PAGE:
aria, Ástor Piazzolla, Brighton, Buenos Aires, Cold War, comedy, Couperin, Django Bates, English Channel, Four for Tango, fugue, godfather, harmony, Harrison Birtwistle, Joanna MacGregor, Kathy Evans, Leipzig, London, mafia, Melbourne, Messiaen, Metropolis New Music Festival, Musical Toys, Old Testament, opera, ornamentation, piano, Pierre Boulez, prelude, Rapunzel, Royal Academy of Music, Shostakovich, Sofia Gubaidulina, SoundCircus, Steinway & Sons, Talvin Singh, The Sydney Morning Herald, Tiger Mother, toccata, tragedy, trill
Pianist Joanna MacGregor heads, Rapunzel-like, to the top of a tower and stares out across to where the pebbled lips of the coastline kiss the slate blue waters of the English Channel. Here she will stay for hours, because this is where she keeps her Steinway; safely out of earshot “which is really important for the neighbors.” You’d think in the seaside town of Brighton that the locals would be queuing up to hear her perform on a daily basis (without having to shell out), but clearly MacGregor is as anxious as the rest of us when it comes to maintaining diplomatic relations with the residents in her street.
She is busy preparing for her latest globetrotting tour, which will take in Portugal and New Zealand, before she arrives in Melbourne for the Metropolis New Music Festival. It might be a celebration of the contemporary, but of course MacGregor will be playing Bach – almost three hundred years dead but still sounding deliciously “modern.” The innovative pianist might be known for casting her net wide in search of distinctive collaborations, but Bach is never far behind. The ”new music” part comes from the presence of Shostakovich, Messiaen and English composer Harrison Birtwistle, whose pieces are interwoven throughout the program.
Like a giddy journey in a time-machine through collisions of era and continent, her concert program begins in Germany during the Baroque period before heading east to a chilly Soviet Union followed by a hook turn through France, then back to a thawed-out Russia via Britain. She finishes in Buenos Aires with Four, for Tango from the master of the bandoneon, Astor Piazzolla.”Yes, I suppose it is quite a journey,” she laughs. “I hadn’t really thought of it that way.”
It all starts with a handful of Bach’s now-famous preludes and fugues – the Old Testament of keyboard repertoire – made up of forty-eight short pieces in every key imaginable, from which she segues into Shostakovich’s preludes and fugues. But don’t be deceived by the somewhat pedagogical title. Wrapped up in each of these little pieces, only a few minutes long, is an entire musical world in microcosm where fiery toccatas, ceremonial entrances, operatic arias meet comic moments and tragic dramas.
How Shostakovich, who found Bach “boring,” came to emulate his iconic keyboard work is, says MacGregor, a classic Cold War tale. Sent against his will as a cultural ambassador to Leipzig in 1950, the composer found himself morosely sitting on the jury of the first international Bach Competition. But his ears pricked up when a Russian pianist sat down and played from The Well-Tempered Clavier (BWV 846-93), as the Bach collection is known. Impressed, he returned to Moscow and penned twenty-four of his own. “It’s interesting how the two hundred years between the composers completely dissolves when you play them,” says MacGregor. “I do a little trick at the end when I play two Shostakovich fugues, one after the other, and then finish with Bach. By then the audience shouldn’t be able to tell the difference.”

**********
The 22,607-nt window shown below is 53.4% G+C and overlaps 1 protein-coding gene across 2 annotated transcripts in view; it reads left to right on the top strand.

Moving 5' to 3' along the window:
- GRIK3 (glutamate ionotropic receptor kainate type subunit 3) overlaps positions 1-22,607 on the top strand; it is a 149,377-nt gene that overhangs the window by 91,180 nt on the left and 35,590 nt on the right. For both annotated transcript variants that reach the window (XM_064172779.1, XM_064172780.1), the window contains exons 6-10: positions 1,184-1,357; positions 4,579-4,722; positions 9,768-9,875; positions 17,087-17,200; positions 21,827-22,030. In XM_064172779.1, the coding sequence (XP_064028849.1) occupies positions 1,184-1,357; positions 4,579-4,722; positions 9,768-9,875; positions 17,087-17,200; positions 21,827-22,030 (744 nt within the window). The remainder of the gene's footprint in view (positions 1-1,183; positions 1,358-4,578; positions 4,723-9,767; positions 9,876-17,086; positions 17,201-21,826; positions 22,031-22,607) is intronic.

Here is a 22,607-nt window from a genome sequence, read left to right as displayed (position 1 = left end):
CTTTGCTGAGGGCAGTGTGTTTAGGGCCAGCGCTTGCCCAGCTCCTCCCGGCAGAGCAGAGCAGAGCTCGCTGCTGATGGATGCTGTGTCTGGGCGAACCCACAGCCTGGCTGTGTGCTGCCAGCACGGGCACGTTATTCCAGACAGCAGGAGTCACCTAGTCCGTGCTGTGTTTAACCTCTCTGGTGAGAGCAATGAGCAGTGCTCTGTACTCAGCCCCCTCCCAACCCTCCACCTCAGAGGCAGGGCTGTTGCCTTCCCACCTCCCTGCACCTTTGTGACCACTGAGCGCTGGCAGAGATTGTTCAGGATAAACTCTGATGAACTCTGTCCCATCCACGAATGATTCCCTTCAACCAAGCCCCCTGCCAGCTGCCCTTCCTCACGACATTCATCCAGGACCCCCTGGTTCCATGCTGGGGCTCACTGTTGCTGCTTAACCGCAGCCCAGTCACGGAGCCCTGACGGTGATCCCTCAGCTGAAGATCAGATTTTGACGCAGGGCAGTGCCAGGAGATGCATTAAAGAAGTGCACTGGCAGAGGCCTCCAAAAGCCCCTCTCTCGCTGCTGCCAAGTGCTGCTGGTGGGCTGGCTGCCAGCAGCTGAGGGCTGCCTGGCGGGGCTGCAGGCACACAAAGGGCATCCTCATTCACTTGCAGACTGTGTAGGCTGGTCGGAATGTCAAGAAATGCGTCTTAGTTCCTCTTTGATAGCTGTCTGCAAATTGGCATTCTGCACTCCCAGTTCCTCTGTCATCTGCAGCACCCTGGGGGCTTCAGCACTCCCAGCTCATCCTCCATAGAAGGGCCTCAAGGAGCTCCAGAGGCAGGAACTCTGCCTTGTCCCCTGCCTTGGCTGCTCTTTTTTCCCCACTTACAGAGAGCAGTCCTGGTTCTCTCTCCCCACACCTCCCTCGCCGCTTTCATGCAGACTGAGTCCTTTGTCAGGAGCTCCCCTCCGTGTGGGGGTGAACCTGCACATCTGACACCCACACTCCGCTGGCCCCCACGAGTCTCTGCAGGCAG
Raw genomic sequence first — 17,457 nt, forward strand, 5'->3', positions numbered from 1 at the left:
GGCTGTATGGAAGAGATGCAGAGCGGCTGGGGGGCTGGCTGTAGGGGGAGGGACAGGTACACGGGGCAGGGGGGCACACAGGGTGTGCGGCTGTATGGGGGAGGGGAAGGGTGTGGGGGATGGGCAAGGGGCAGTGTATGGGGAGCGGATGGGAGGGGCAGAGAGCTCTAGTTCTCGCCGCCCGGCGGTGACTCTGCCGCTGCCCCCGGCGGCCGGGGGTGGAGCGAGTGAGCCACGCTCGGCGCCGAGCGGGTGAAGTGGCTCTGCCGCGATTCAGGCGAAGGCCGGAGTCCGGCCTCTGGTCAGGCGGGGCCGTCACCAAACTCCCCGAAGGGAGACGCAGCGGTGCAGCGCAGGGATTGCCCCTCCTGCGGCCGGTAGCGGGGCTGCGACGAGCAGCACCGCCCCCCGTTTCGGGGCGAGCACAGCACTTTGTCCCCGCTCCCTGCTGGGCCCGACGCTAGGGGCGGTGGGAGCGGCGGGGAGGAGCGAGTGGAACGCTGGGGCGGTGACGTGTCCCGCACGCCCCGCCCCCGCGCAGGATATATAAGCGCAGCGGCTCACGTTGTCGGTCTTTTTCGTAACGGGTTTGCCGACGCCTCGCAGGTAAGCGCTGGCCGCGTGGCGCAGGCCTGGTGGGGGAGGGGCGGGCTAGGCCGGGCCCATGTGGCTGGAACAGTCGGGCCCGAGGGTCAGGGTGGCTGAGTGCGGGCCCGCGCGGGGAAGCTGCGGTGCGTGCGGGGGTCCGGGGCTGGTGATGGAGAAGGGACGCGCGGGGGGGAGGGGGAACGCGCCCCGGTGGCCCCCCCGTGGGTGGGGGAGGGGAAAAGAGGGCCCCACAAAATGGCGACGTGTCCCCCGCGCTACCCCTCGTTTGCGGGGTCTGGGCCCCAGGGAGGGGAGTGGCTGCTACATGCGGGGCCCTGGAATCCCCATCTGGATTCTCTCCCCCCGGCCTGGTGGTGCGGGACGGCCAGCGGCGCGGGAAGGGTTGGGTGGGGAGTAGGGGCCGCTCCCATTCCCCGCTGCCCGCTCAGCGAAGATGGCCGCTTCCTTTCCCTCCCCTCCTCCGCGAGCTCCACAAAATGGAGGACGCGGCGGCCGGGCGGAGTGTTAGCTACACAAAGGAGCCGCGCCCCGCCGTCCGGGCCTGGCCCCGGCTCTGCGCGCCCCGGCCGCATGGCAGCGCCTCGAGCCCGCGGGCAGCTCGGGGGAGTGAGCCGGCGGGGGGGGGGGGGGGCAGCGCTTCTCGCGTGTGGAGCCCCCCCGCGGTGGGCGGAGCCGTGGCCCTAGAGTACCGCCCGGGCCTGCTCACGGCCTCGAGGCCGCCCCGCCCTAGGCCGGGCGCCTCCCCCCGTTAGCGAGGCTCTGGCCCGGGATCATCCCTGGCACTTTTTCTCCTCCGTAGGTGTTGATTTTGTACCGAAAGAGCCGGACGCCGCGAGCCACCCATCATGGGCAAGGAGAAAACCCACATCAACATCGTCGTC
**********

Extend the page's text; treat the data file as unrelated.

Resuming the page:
Maybe, but when it comes to the crunch, which does she prefer? “Bach,” she says without missing a beat. “He’s the main man. With a lot of Western music it all goes back to Bach. All the harmonic progressions and techniques are absolutely watertight. You can’t get away from him. He’s like a godfather in a mafia way. He’s just there and present in everything.”
In keeping with this year’s festival theme, the natural world, she has selected a number of works that revolve around birds. Hot on the heels of the winged medley comes works by Russian composer Sofia Gubaidulina, innocently entitled Musical Toys, which, she says, like the best fairy tales, are a perfect mix of enchantment and fear.
MacGregor has spent her life nudging classical music into new territories and has collaborated with the likes of jazz musician and composer Django Bates, Talvin Singh, the father of modern Asian electronic music, and the French pianist, composer and writer, Pierre Boulez. In line with her determination to dismantle musical barriers, she also runs her own record label, SoundCircus.
Her drive towards the eclectic and intuitive modus operandi comes, perhaps, from not having been hot-housed as a child. Despite being the daughter of a piano teacher, MacGregor says she never felt pressure to practice; there were no Tiger Mother schedules to uphold. “Playing for me is as natural as breathing. To be a musician, you have to have a desire to listen and explore music. If you are one of those kids who are forced to practice you end up utterly miserable.” At the Royal Academy of Music in London, where she is head of piano, there are only a handful of students who have been hot-housed. “What you are looking for in young people . . . is this absolute natural response and enthusiasm and ebullience when they hear music, rather than cracking the whip.”
It is time for MacGregor to head back up the tower to revisit those tonal universes of the preludes and fugues or to recapture the trills and ornamental chirrups of Couperin’s birds. She does so with a cheerful heart. “It’s all so enjoyable, I can’t think of anything better.”
Kathy Evans – The Sydney Morning Herald